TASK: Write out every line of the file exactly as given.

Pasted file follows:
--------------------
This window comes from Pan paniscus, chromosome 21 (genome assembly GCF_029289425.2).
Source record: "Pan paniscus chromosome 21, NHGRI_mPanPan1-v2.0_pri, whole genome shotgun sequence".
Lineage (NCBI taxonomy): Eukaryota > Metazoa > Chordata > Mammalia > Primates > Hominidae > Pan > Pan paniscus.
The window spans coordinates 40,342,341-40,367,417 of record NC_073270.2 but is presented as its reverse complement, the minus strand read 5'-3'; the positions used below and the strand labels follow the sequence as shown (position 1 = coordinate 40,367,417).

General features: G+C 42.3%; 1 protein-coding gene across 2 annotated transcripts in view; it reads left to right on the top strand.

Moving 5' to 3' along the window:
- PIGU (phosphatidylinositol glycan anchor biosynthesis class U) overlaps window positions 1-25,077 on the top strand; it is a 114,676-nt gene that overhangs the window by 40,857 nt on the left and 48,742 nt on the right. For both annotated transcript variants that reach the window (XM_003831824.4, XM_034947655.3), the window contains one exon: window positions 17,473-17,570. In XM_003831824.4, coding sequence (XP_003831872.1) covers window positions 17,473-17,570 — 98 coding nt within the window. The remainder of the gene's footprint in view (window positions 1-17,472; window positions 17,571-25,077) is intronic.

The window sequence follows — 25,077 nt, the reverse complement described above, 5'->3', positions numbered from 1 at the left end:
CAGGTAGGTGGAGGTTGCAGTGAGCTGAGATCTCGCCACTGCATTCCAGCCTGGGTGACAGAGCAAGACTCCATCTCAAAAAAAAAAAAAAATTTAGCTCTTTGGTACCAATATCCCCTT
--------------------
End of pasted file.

This window comes from Pan paniscus, chromosome 21 (genome assembly GCF_029289425.2).
Source record: "Pan paniscus chromosome 21, NHGRI_mPanPan1-v2.0_pri, whole genome shotgun sequence".
Lineage (NCBI taxonomy): Eukaryota > Metazoa > Chordata > Mammalia > Primates > Hominidae > Pan > Pan paniscus.
The window spans coordinates 40,342,341-40,367,417 of record NC_073270.2 but is presented as its reverse complement, the minus strand read 5'-3'; the positions used below and the strand labels follow the sequence as shown (position 1 = coordinate 40,367,417).

General features: G+C 42.3%; 1 protein-coding gene across 2 annotated transcripts in view; it reads left to right on the top strand.

Moving 5' to 3' along the window:
- PIGU (phosphatidylinositol glycan anchor biosynthesis class U) overlaps window positions 1-25,077 on the top strand; it is a 114,676-nt gene that overhangs the window by 40,857 nt on the left and 48,742 nt on the right. For both annotated transcript variants that reach the window (XM_003831824.4, XM_034947655.3), the window contains one exon: window positions 17,473-17,570. In XM_003831824.4, coding sequence (XP_003831872.1) covers window positions 17,473-17,570 — 98 coding nt within the window. The remainder of the gene's footprint in view (window positions 1-17,472; window positions 17,571-25,077) is intronic.

The window sequence follows — 25,077 nt, the reverse complement described above, 5'->3', positions numbered from 1 at the left end:
CAGGTAGGTGGAGGTTGCAGTGAGCTGAGATCTCGCCACTGCATTCCAGCCTGGGTGACAGAGCAAGACTCCATCTCAAAAAAAAAAAAAAATTTAGCTCTTTGGTACCAATATCCCCTT